Some high school teachers are using popular home design trends to get students interested in learning.
Jessica Westervelt, a Spanish teacher at Bethlehem High School in Delmar, New York, created an activity that was inspired by the popular television show “House Hunters International” for her Spanish 3 class about four years ago. Similar to the show, students work in groups, pretending to be real estate agents, and look for three houses in Spanish-speaking countries.
She uses the activity to teach vocabulary related to the home, chores, travel and vacation. She created the exercise because she wanted to incorporate her students’ interests into the curriculum. At the time, a group of her students were big fans of the show.
The students look for a home for Westervelt to buy to live in, or rent for vacation. She tells them what she is looking for in a home and gives them a budget. Students work in groups of three, and each student is responsible for finding one house in a Spanish-speaking country that fits the requirements.
The groups usually make a brochure describing the houses they find. Each group presents their findings to the class, while the other students take notes. The entire activity is done in Spanish, so students get to practice their writing, listening and conversation skills. They also get some cultural education when researching homes in Spanish-speaking countries, she says.
“House Hunters” and its many spinoffs’ popularity doesn’t seem to be waning. And Westervelt says that students planning to take the class look forward to her project.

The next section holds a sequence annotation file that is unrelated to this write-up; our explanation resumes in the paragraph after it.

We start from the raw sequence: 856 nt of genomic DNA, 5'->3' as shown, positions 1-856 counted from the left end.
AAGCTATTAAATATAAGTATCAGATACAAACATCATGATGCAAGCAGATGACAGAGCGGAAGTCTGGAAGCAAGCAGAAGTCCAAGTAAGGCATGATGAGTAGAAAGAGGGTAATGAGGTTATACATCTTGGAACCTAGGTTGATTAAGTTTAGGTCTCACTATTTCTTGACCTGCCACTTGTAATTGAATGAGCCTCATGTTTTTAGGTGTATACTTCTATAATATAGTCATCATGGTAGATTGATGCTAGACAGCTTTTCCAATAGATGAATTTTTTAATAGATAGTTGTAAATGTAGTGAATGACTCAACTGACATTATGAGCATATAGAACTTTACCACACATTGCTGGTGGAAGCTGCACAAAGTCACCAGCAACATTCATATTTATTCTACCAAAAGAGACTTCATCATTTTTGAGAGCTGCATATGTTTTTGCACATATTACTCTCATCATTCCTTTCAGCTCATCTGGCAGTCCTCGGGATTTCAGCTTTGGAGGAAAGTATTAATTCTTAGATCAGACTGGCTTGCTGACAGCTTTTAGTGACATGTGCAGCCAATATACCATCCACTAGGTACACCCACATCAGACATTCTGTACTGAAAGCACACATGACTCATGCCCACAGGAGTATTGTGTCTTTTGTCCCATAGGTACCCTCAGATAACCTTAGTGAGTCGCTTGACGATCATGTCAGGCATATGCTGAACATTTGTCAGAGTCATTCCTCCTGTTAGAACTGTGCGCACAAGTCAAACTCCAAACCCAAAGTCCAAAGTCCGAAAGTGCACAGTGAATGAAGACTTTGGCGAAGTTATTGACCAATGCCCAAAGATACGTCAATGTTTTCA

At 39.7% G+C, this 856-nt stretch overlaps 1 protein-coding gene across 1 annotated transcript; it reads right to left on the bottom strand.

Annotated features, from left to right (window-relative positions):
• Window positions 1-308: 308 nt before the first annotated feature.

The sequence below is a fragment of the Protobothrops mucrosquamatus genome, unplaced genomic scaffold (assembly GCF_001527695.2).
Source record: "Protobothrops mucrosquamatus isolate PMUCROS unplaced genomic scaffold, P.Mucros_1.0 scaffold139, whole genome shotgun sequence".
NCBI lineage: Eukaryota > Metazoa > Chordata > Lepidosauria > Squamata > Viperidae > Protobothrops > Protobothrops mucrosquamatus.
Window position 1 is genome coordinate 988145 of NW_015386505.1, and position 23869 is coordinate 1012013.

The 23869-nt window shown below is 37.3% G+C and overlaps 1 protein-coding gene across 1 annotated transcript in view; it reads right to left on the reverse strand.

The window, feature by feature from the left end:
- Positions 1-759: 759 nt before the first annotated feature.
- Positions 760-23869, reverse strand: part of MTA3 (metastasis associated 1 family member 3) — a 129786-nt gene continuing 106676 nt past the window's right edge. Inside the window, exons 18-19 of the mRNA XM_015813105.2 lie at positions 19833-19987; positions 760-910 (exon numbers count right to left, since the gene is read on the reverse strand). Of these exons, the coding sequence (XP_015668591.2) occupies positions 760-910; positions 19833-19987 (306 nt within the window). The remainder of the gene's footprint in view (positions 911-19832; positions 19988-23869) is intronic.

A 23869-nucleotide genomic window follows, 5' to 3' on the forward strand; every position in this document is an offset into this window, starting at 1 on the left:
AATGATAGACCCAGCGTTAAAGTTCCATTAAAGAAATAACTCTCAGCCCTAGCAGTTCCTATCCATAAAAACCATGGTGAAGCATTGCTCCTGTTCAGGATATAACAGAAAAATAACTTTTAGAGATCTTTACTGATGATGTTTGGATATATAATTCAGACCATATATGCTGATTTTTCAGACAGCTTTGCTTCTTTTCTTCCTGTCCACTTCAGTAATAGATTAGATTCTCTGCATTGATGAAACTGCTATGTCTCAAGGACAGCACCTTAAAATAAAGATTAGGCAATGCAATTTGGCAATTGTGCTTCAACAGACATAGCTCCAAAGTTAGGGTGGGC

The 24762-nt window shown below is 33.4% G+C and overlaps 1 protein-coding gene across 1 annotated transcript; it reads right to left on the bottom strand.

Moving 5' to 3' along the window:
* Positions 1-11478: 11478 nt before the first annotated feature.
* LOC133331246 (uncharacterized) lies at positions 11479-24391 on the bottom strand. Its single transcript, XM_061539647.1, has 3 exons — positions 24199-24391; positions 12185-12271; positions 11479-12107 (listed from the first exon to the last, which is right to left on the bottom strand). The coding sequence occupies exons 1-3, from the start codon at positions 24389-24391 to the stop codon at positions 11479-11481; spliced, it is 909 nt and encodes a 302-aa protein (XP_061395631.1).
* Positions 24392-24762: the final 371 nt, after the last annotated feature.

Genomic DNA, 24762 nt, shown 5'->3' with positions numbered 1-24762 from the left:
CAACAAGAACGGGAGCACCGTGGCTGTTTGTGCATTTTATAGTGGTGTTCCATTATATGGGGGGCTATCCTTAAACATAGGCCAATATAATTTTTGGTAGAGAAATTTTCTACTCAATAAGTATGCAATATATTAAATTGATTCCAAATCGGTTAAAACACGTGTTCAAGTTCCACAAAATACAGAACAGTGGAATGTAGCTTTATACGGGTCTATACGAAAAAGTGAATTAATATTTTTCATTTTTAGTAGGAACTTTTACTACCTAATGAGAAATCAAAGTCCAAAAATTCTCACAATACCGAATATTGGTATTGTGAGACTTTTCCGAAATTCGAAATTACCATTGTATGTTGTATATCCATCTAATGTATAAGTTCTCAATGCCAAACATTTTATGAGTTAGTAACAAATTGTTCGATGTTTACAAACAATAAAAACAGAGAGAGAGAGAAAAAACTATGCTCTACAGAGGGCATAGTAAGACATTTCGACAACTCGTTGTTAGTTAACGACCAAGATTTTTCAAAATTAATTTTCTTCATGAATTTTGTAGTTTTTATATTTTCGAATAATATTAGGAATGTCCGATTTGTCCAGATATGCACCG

“I think any time that you can find a way to link into something that they are interested in outside of school, it makes that activity much more enjoyable for them and it makes it more realistic for them,” she says.
“They get really excited about it. They know the show. They watch the show and they kind of get to do it for themselves so it kind of builds in an outside interest,” she says.
Students in the Geometry in Construction course at Hendrickson High School built this tiny house last year.(Jerry Richey)
Students in the Geometry in Construction class at Hendrickson High School in Pflugerville, Texas, build a tiny house each year, according to Jerry Richey and Brittany Matchett, who co-teach the course.
Richey says the original thinking four years ago was to use the home as a deer or fishing cabin. But as the tiny house movement took off, it has been easy for the instructors to connect to the trend.
Richey got ideas on how to improve his classes’ tiny house from watching relevant shows. Many students coming into the course are familiar with tiny houses, Matchett says.
Typically students spend half the class studying geometry with Matchett, and the other half with Richey on construction.
Richey says that students do better in geometry than they would in a traditional course because they actually get hands-on practice. “We go outside and build stuff that has to have 90-degree angles.”
Teachers who want to do something similar should build something they know their students can finish in a year, he says. If a tiny house is too daunting of a project, classes could build a ticket booth for the football stadium, for example.
Matchett says teachers in traditional geometry classrooms could tap into the tiny house trend without actually building one by having students design a floor plan for a tiny house. Students could also estimate the cost of building one.